- A UN expert says the report into the murder of journalist Jamal Khashoggi is critical for justice.
- Khashoggi was killed in the Saudi consulate in Istanbul.
- Agnes Callamard believes that Saudi Crown Prince Mohammed bin Salman had knowledge about the killing.
The pending release of an unclassified United States intelligence report on the murder of Saudi journalist Jamal Khashoggi will be a critical step in the ongoing search for justice, a leading United Nations expert has said.
Agnes Callamard, the UN special rapporteur on extrajudicial, summary or arbitrary executions, said the report by the Office of the Director of National Intelligence (DNI) is expected to provide information on who was responsible for the October 2018 killing.
"Once we have further evidence, it will be really impossible for the rest of the world to ignore whatever information will be provided," Callamard said late on Wednesday during a panel discussion hosted by the Knight First Amendment Institute at Columbia University.
Khashoggi, a Washington Post newspaper columnist and prominent critic of Saudi Crown Prince Mohammed bin Salman, was killed at the Saudi consulate in Istanbul, where he had gone to retrieve documents for his upcoming marriage.
His murder sent shockwaves around the world and spurred demands from human rights advocates, press freedom organisations, UN experts and legislators for the perpetrators to be held accountable.
"For the sake of accountability and for the sake of American democracy, the DNI report must be released," Callamard said.
In a 2019 report, Agnes Callamard said it was "inconceivable" Khashoggi's killing took place without Mohammed bin Salman knowing.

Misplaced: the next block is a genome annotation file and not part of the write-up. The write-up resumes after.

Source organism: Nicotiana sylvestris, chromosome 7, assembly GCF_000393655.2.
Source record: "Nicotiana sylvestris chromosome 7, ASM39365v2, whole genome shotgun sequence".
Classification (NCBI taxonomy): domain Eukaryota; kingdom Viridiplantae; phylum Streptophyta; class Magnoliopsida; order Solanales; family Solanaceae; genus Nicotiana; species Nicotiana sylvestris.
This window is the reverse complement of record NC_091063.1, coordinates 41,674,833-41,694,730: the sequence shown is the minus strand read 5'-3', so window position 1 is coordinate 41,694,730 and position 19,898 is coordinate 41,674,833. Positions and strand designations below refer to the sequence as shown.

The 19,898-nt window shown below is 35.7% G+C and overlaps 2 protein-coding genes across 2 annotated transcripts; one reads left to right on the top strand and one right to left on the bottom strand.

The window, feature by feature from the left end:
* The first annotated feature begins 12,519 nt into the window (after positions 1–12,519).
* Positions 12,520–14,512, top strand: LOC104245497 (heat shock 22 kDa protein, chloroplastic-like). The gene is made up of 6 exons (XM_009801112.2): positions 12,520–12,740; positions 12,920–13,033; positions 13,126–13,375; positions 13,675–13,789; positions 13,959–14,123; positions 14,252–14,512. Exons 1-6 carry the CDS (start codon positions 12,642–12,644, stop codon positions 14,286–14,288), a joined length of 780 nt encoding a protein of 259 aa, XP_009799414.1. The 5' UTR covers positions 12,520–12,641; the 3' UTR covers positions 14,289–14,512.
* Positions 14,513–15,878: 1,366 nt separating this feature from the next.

White House Press Secretary Jen Psaki told reporters on Wednesday the Biden administration remains committed to releasing the DNI report.
She did not give a specific timeframe for its release, saying only it would be "soon".
Biden told reporters he has read the report and expected to speak by phone soon with Saudi King Salman bin Abdulaziz al-Saud. The US president he did not say when the call would take place, the White House press pool reported.
Earlier this week, news outlet Axios said the report - which is widely believed to provide more details on the alleged role of bin Salman, also known as MBS, in Khashoggi's murder - could be out as early as Thursday.
Citing four unidentified US officials familiar with the matter, the Reuters news agency said the report "assessed that the crown prince approved and likely ordered the murder of Khashoggi".
Al Jazeera could not independently verify that information.
Saudi officials have repeatedly rejected accusations MBS was involved in Khashoggi's killing, instead blaming the murder on a group of rogue operatives.
In an interview with broadcaster CBS' programme 60 Minutes in 2019, the crown prince was asked if he ordered Khashoggi's murder.
"Absolutely not," he answered, adding however that he said he took "full responsibility" as a Saudi leader for the "heinous crime".
Amid global calls for a thorough and transparent investigation into what happened, the US Congress passed a defence bill in December 2019 that included a provision requiring the DNI to release within 30 days an unclassified report on the murder.
Specifically, it asked the intelligence chief to list anyone they believe with "high confidence" was responsible or complicit in Khashoggi's murder, knew of or assisted in the killing, or impeded the investigation.
But the administration of then-President Donald Trump - a staunch supporter of MBS - refused to release the unclassified report, saying doing so could compromise the DNI's sources and methods.
Trump also resisted calls from within his own Republican Party to hold top Saudi leaders responsible.
"It is zero chance - zero - that this happened in such an organised fashion without the crown prince," Senator Lindsey Graham told reporters after a CIA briefing in December 2018.
In a June 2019 report, Callamard also found "sufficient credible evidence regarding the responsibility of the Crown Prince demanding further investigation".
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